And the voice in all of them is, I believe, the same – brisk & businesslike, totally oblivious to finer feelings or perceptions (sure he writes about them, but is ready to ride roughshod through them in a second – cf Austen or G. Eliot), fascinated by the details of money & its ability to enable – or not – ‘polite’ life, always ready with some practical advice or rather trite religious-cum-moral commentary.

The Fortunes and Misfortunes of the Famous Moll Flanders

is hard to read because of the lack of chapters. It is one continuous 300-page text with much repetition of the basic situation i.e. the increasingly cunning and scheming Moll’s relationship with the husband of the moment. Since none of these husbands is ever named, it’s quite hard to keep track. Several things emerge:

  • Defoe is fascinated by money & business e.g. the details of Moll’s financial arrangements with the London banker
  • The marriage market is just that: a place of brutally realistic scheming, a way for people too genteel to actually work to try & increase their capital worth
  • Are we meant to be amused or appalled by her marriage (and having 3 children) with her own brother? Part of the bigger question, which is: Is this meant to be a comedy? Because it’s very unfunny if it is.

The Rise of the Novel

Ian Watt in his classic study, The Rise of the Novel, points out that Defoe is obsessed with money: his books announce the arrival of individualist capitalism. This entails:

  • leaving friends & family at an early age to make one’s fortune: breaking of all previous social traditions
  • economic specialization/division of labour: meant that readers (often women servants or housewives) were newly freed from many daily chores (e.g. making bread which you now bought at a shop) such that Crusoe’s detailed description of making bread is newly fascinating: (an early example of the ‘Alienation Effect’)
  • Puritan concept of the Dignity of Labour i.e. inverting the elite social structure to make physical labour noble

The Puritan frame of mind

The whole trend grows out of Puritan individualism – the keeping of personal journals by post-Civil War Puritans who kept intensely detailed journals of their every thought and action. Puritanism believes in the ineffectiveness of individual action. Following Jean Calvin it believes everything is pre-determined by a God who has already selected his Chosen Ones, his elite. In fact, we are all damned to hell because of Original Sin. Only by God’s fathomless grace are we able to lift ourselves out of the mire. Hence non-conformist hymns such as Amazing Grace, only God’s grace, his forgiveness, his Love, enables us, the Chosen, to crawl from the swamp. therefore the devout believer must rigorously and continuously check his mind and behaviour for SIGNS, since the slightest sign may indicate whether you are In or Out, one of the Chosen or the Damned. Anything, no matter how trivial, could be a pointer to salvation or damnation.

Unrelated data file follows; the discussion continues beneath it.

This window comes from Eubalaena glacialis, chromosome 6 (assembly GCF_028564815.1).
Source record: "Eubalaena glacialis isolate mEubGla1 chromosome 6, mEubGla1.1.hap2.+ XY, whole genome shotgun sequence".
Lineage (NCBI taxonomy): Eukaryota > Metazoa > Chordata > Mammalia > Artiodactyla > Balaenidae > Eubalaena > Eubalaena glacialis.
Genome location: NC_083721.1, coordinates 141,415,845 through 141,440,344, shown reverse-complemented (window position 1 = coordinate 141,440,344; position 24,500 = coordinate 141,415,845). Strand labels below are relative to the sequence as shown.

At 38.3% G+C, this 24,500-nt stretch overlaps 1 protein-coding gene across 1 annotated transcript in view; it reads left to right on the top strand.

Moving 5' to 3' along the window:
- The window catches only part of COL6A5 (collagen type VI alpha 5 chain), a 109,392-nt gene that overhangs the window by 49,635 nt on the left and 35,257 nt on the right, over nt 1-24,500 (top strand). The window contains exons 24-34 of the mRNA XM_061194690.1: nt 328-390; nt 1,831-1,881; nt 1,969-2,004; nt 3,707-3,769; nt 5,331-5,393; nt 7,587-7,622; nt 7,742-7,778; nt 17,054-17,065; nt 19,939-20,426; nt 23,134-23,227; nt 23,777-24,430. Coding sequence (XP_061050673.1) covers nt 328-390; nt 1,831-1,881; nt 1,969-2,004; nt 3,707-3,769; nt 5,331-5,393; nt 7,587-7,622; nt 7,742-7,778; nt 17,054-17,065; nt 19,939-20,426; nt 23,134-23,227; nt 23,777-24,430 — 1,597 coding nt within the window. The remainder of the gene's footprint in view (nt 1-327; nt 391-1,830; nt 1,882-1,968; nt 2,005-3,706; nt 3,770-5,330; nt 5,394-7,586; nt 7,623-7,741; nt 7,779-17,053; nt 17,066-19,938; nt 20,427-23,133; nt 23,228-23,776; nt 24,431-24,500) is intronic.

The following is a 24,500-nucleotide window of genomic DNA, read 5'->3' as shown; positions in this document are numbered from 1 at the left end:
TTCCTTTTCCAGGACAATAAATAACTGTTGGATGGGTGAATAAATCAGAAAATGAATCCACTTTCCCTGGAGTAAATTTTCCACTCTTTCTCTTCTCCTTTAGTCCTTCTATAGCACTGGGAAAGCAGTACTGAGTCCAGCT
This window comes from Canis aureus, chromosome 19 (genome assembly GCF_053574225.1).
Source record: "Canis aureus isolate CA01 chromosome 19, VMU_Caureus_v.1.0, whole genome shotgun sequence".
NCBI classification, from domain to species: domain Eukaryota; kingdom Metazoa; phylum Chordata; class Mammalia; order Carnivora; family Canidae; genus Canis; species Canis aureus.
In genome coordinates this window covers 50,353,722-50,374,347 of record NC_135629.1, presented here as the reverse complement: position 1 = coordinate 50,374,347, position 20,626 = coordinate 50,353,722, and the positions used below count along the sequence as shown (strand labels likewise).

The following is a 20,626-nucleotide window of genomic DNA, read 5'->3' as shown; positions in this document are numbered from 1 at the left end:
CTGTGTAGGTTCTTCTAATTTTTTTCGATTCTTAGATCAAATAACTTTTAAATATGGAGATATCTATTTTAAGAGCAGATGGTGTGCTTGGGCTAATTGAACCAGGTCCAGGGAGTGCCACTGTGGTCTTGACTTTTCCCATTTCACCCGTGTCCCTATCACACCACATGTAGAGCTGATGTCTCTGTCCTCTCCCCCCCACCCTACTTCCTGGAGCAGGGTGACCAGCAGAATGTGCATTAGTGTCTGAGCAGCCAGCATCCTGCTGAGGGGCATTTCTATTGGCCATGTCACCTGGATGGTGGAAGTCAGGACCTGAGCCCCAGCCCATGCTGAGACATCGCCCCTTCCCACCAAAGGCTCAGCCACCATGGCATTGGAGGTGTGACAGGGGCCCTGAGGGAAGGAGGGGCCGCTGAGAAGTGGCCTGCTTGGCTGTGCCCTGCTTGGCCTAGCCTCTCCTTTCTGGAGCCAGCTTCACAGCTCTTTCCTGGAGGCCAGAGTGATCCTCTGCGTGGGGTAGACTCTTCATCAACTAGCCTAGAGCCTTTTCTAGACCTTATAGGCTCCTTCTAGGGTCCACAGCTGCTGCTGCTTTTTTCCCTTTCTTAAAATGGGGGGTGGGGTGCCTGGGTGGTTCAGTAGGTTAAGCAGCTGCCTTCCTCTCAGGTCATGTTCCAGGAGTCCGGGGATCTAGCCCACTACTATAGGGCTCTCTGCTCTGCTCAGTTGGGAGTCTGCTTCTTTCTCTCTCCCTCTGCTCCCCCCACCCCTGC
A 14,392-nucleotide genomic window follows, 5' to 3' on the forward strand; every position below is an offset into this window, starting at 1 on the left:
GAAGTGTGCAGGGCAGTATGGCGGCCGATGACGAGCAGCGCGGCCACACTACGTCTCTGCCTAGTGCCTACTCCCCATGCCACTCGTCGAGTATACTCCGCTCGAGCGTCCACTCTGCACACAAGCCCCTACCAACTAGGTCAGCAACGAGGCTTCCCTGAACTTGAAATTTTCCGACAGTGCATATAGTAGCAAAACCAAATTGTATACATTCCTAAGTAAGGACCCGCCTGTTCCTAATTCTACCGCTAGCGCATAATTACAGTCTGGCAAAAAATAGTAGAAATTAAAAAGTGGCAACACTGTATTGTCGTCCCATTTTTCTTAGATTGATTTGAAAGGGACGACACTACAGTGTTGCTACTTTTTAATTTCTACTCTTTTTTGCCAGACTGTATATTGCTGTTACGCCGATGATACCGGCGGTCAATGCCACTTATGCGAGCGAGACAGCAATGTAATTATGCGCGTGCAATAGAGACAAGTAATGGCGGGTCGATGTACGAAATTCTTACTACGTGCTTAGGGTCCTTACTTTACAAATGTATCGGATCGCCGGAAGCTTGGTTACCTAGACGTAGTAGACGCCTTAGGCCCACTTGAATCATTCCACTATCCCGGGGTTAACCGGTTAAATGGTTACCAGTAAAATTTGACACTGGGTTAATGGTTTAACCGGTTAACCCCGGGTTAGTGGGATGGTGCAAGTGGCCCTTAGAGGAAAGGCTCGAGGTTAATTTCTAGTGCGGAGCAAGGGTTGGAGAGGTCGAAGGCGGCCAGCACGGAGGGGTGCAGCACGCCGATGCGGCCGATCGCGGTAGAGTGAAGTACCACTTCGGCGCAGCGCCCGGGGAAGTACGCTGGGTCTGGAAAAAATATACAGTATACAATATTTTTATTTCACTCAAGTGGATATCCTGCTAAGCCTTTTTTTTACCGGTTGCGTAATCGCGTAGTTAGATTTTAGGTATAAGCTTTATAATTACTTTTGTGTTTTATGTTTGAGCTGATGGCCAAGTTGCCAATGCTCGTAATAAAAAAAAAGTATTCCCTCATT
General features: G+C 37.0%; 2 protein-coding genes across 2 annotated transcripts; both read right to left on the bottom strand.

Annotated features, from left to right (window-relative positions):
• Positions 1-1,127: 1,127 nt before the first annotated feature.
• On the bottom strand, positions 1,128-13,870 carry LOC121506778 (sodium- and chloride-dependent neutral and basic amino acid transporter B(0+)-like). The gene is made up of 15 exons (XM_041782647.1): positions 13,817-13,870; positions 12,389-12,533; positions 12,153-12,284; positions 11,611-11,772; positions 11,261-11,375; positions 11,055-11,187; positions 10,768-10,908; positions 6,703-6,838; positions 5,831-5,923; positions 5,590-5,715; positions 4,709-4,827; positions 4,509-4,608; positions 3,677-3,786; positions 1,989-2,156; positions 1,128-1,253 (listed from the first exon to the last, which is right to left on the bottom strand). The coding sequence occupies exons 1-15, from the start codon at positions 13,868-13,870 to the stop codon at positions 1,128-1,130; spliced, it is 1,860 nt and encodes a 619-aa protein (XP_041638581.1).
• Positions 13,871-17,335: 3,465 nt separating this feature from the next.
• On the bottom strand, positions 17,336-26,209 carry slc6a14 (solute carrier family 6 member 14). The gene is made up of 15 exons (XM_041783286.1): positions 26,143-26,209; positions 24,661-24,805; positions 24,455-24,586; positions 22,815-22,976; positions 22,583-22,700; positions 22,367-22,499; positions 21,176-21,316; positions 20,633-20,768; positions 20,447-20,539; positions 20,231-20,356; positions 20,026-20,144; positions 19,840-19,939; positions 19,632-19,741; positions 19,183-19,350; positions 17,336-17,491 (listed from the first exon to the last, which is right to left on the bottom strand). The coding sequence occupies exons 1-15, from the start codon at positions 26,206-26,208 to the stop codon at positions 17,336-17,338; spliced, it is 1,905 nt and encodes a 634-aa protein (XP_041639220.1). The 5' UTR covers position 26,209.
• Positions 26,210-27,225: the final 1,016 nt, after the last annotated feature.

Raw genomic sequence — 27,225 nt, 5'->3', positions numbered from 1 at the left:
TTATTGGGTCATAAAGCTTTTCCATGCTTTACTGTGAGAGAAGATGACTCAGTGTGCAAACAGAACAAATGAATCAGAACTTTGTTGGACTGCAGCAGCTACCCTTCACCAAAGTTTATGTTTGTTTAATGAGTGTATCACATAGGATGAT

Therefore, EVERYTHING you say or do must be recorded and scrutinised and pored over. The theory goes that it was this unending self-scrutiny and the thousands of journals it gave rise to, which formed the milieu in which Defoe could create and sell a minutely detailed account of religious belief in extremis like Crusoe.

300 years of adventure stories and movies later, we see it as one of the great founding adventure yarns. But an actual reading of it shows that it is also a culmination of the tradition of Puritan self-scrutiny, leading to the all-important moment when Grace enters Crusoe’s life and he is born again.

The dignity of labour – an interest in work for its own sake, as its own reward – a fascination with mercantilism – the new economic vehicle of funding plantations overseas – a Puritan fascination with the minutest workings of Providence – all these come together to make Crusoe such a rich and rewarding text.

Watt’s paradox

Watt speaks about ‘formal realism’ as distinct from the movement called Realism (19th century) or Socialist realism (1930s) etc. Formal Realism is the broad claim of the novel to be judged not against Reality (whatever that is) but against the reader’s own experience of life which can, of course, be seen in different lights (for a start, humorous or tragic, depending on a person’s humours). Thus the overtly comic Joseph Andrews is asking to be judged against our experience of life (i.e. invoking & playing with our knowledge of the thousand little hypocrisies and affectations which people are liable to).

Ian Watt on Defoe

Watt takes Moll Flanders as Defoe’s best attempt at a novel and then makes a strong case against it being a novel at all, because:

  • Moll’s character (and voice) is largely Defoe’s own. She shares Defoe’s
    • obsession with material goods
    • pious but completely ineffective Christian preachifying
    • voice, Moll uses the same language, diction, vocabulary as Crusoe and every other Defoe character
  • Lack of character development: despite bigamy, rape, incest, gaol and transportation Moll remains utterly unchanged by her experiences. Defoe has no interest in the arc of a character’s development, no sense that situations can be contrived in order to show a change or development in their psyche.